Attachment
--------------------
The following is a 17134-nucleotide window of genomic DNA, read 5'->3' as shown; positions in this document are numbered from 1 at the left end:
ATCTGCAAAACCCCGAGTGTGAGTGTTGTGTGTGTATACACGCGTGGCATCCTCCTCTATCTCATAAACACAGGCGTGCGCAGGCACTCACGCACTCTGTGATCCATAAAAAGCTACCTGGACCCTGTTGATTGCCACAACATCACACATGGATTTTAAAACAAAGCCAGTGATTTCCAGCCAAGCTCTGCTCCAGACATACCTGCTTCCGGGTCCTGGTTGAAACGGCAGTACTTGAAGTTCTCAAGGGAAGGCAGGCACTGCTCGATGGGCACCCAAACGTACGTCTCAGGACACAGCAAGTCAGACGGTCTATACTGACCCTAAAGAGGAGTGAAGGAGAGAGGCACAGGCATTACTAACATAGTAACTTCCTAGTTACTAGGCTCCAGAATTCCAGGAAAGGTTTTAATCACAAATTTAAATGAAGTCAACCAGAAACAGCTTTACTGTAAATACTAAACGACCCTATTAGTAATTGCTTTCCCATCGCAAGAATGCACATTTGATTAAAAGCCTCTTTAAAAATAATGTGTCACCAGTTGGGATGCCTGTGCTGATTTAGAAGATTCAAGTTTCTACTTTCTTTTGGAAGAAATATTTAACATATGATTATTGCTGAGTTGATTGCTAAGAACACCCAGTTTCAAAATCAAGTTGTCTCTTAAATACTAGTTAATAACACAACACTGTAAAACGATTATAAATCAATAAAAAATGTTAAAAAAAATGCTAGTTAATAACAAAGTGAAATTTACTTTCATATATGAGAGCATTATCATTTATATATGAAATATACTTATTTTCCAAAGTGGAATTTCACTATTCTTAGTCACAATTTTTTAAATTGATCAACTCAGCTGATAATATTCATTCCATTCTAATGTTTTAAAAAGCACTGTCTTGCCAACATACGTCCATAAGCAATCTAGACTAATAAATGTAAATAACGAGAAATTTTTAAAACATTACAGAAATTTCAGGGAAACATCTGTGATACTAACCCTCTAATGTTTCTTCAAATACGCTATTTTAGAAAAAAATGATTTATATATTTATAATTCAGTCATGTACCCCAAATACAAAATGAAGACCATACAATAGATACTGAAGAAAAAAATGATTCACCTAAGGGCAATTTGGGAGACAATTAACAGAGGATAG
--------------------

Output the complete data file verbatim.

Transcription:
The following is a 17134-nucleotide window of genomic DNA, read 5'->3' as shown; positions in this document are numbered from 1 at the left end:
ATCTGCAAAACCCCGAGTGTGAGTGTTGTGTGTGTATACACGCGTGGCATCCTCCTCTATCTCATAAACACAGGCGTGCGCAGGCACTCACGCACTCTGTGATCCATAAAAAGCTACCTGGACCCTGTTGATTGCCACAACATCACACATGGATTTTAAAACAAAGCCAGTGATTTCCAGCCAAGCTCTGCTCCAGACATACCTGCTTCCGGGTCCTGGTTGAAACGGCAGTACTTGAAGTTCTCAAGGGAAGGCAGGCACTGCTCGATGGGCACCCAAACGTACGTCTCAGGACACAGCAAGTCAGACGGTCTATACTGACCCTAAAGAGGAGTGAAGGAGAGAGGCACAGGCATTACTAACATAGTAACTTCCTAGTTACTAGGCTCCAGAATTCCAGGAAAGGTTTTAATCACAAATTTAAATGAAGTCAACCAGAAACAGCTTTACTGTAAATACTAAACGACCCTATTAGTAATTGCTTTCCCATCGCAAGAATGCACATTTGATTAAAAGCCTCTTTAAAAATAATGTGTCACCAGTTGGGATGCCTGTGCTGATTTAGAAGATTCAAGTTTCTACTTTCTTTTGGAAGAAATATTTAACATATGATTATTGCTGAGTTGATTGCTAAGAACACCCAGTTTCAAAATCAAGTTGTCTCTTAAATACTAGTTAATAACACAACACTGTAAAACGATTATAAATCAATAAAAAATGTTAAAAAAAATGCTAGTTAATAACAAAGTGAAATTTACTTTCATATATGAGAGCATTATCATTTATATATGAAATATACTTATTTTCCAAAGTGGAATTTCACTATTCTTAGTCACAATTTTTTAAATTGATCAACTCAGCTGATAATATTCATTCCATTCTAATGTTTTAAAAAGCACTGTCTTGCCAACATACGTCCATAAGCAATCTAGACTAATAAATGTAAATAACGAGAAATTTTTAAAACATTACAGAAATTTCAGGGAAACATCTGTGATACTAACCCTCTAATGTTTCTTCAAATACGCTATTTTAGAAAAAAATGATTTATATATTTATAATTCAGTCATGTACCCCAAATACAAAATGAAGACCATACAATAGATACTGAAGAAAAAAATGATTCACCTAAGGGCAATTTGGGAGACAATTAACAGAGGATAG